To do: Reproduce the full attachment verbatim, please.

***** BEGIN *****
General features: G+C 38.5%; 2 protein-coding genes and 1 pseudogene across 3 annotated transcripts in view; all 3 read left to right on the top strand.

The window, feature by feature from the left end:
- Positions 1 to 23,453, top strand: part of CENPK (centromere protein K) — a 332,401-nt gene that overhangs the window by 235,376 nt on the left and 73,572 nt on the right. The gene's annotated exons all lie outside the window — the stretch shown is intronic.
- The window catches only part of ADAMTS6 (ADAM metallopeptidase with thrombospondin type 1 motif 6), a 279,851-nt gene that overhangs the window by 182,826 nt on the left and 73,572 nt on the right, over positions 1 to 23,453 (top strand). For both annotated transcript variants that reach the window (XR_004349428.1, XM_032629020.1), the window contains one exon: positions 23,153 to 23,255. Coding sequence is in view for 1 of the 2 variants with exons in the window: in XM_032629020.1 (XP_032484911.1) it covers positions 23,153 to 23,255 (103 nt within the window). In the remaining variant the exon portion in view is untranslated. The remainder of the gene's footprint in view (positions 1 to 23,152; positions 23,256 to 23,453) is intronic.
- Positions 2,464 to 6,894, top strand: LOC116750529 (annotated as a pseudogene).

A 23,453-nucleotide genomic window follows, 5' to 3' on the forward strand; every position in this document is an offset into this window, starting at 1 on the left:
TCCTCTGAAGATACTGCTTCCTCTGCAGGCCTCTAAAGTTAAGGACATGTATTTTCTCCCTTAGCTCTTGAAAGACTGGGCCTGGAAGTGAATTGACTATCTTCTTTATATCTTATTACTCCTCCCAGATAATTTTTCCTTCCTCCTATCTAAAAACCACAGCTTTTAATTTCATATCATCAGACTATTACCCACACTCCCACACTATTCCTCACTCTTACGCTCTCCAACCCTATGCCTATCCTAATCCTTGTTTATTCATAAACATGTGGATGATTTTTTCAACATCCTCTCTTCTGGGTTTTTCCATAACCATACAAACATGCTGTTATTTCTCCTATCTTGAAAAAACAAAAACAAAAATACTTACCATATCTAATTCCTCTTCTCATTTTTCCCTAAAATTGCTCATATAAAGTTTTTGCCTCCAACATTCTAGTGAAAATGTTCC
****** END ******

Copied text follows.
General features: G+C 38.5%; 2 protein-coding genes and 1 pseudogene across 3 annotated transcripts in view; all 3 read left to right on the top strand.

The window, feature by feature from the left end:
- Positions 1 to 23,453, top strand: part of CENPK (centromere protein K) — a 332,401-nt gene that overhangs the window by 235,376 nt on the left and 73,572 nt on the right. The gene's annotated exons all lie outside the window — the stretch shown is intronic.
- The window catches only part of ADAMTS6 (ADAM metallopeptidase with thrombospondin type 1 motif 6), a 279,851-nt gene that overhangs the window by 182,826 nt on the left and 73,572 nt on the right, over positions 1 to 23,453 (top strand). For both annotated transcript variants that reach the window (XR_004349428.1, XM_032629020.1), the window contains one exon: positions 23,153 to 23,255. Coding sequence is in view for 1 of the 2 variants with exons in the window: in XM_032629020.1 (XP_032484911.1) it covers positions 23,153 to 23,255 (103 nt within the window). In the remaining variant the exon portion in view is untranslated. The remainder of the gene's footprint in view (positions 1 to 23,152; positions 23,256 to 23,453) is intronic.
- Positions 2,464 to 6,894, top strand: LOC116750529 (annotated as a pseudogene).

A 23,453-nucleotide genomic window follows, 5' to 3' on the forward strand; every position in this document is an offset into this window, starting at 1 on the left:
TCCTCTGAAGATACTGCTTCCTCTGCAGGCCTCTAAAGTTAAGGACATGTATTTTCTCCCTTAGCTCTTGAAAGACTGGGCCTGGAAGTGAATTGACTATCTTCTTTATATCTTATTACTCCTCCCAGATAATTTTTCCTTCCTCCTATCTAAAAACCACAGCTTTTAATTTCATATCATCAGACTATTACCCACACTCCCACACTATTCCTCACTCTTACGCTCTCCAACCCTATGCCTATCCTAATCCTTGTTTATTCATAAACATGTGGATGATTTTTTCAACATCCTCTCTTCTGGGTTTTTCCATAACCATACAAACATGCTGTTATTTCTCCTATCTTGAAAAAACAAAAACAAAAATACTTACCATATCTAATTCCTCTTCTCATTTTTCCCTAAAATTGCTCATATAAAGTTTTTGCCTCCAACATTCTAGTGAAAATGTTCC